A host of patriots and presidents have lived and worked in the heart of the Old Dominion, an area that takes in Richmond, Fredericksburg, Petersburg, and the Northern Neck.
Virginia is often called "The Mother of Presidents," since eight of America's leaders, including George Washington, were born here. The birthplaces, boyhood homes, or graves of notable figures such as George Washington, James Monroe, John Tyler, William Henry Harrison, and Robert E. Lee can be found here, and the area has many associations with other leaders, including Patrick Henry and Thomas Jefferson. William Byrd II named the city Richmond in 1737 because the bend in the James River reminded him of the Thames in Richmond, England. George Washington designed the nation's first canal system here, the Kanawha, and Richmond has been home to many other "firsts," including the first African-American governor in the country, the first hospital, and the South's first television station.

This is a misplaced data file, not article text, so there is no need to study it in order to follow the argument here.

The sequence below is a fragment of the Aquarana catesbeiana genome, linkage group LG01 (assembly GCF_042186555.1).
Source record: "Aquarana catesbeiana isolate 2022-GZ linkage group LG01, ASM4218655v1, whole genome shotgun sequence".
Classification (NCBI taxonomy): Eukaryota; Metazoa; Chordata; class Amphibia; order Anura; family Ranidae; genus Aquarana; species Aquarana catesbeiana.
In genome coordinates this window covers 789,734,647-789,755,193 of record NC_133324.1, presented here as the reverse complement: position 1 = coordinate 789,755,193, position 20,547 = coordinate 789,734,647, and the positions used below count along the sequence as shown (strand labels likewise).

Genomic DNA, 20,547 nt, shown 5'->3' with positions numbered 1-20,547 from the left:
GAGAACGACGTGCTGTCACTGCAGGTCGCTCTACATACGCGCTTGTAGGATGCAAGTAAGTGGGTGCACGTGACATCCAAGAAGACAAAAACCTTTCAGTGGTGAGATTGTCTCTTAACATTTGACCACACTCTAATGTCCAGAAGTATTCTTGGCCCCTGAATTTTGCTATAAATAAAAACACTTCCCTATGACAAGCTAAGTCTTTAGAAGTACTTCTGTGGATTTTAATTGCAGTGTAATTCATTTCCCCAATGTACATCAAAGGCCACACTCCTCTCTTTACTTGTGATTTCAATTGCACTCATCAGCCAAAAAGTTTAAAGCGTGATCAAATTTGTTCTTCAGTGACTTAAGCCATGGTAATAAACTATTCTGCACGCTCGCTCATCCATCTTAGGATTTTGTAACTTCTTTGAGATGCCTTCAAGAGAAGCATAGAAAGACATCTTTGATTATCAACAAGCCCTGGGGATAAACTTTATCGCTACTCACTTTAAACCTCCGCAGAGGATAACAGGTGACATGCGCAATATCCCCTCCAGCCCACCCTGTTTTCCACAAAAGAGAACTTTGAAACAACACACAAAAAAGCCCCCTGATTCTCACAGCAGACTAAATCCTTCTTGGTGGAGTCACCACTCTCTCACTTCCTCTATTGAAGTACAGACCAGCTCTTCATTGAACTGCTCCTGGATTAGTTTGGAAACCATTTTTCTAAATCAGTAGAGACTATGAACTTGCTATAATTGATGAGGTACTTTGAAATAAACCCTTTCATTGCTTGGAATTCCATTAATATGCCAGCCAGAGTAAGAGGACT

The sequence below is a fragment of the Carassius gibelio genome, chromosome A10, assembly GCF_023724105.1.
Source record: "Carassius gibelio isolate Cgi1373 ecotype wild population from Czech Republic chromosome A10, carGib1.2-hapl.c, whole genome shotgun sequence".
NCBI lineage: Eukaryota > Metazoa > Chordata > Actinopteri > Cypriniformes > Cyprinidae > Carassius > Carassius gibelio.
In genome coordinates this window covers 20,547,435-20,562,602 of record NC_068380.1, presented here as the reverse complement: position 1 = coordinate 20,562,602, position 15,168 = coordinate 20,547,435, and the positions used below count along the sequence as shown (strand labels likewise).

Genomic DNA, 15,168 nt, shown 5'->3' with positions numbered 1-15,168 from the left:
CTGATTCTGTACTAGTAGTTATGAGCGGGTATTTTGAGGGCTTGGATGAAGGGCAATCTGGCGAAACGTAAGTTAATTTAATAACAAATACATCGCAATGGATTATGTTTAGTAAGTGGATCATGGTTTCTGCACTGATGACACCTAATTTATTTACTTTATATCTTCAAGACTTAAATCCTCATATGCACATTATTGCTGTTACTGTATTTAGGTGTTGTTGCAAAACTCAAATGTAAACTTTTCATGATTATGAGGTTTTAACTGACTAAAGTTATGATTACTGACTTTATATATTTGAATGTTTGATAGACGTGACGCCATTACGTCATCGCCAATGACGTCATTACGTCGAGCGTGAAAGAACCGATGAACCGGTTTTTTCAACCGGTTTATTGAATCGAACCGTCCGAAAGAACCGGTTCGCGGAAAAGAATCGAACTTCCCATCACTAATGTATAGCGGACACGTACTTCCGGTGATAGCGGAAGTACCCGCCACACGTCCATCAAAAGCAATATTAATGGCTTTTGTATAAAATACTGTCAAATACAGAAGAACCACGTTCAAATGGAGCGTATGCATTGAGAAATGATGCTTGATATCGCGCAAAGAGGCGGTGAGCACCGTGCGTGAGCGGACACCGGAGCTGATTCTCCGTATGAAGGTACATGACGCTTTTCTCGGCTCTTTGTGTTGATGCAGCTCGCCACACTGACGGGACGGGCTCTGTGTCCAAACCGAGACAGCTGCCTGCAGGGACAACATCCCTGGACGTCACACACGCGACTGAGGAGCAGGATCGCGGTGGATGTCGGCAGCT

Richmond's renovated State Capitol was originally designed by Jefferson, and its rotunda features portraits and statues of Virginia's presidents, including the famous Houdoun marble sculpture of George Washington. At St. John's Church, in one of the city's oldest neighborhoods, Patrick Henry gave his incendiary "Give me liberty or give me death" speech that helped ignite the American Revolution.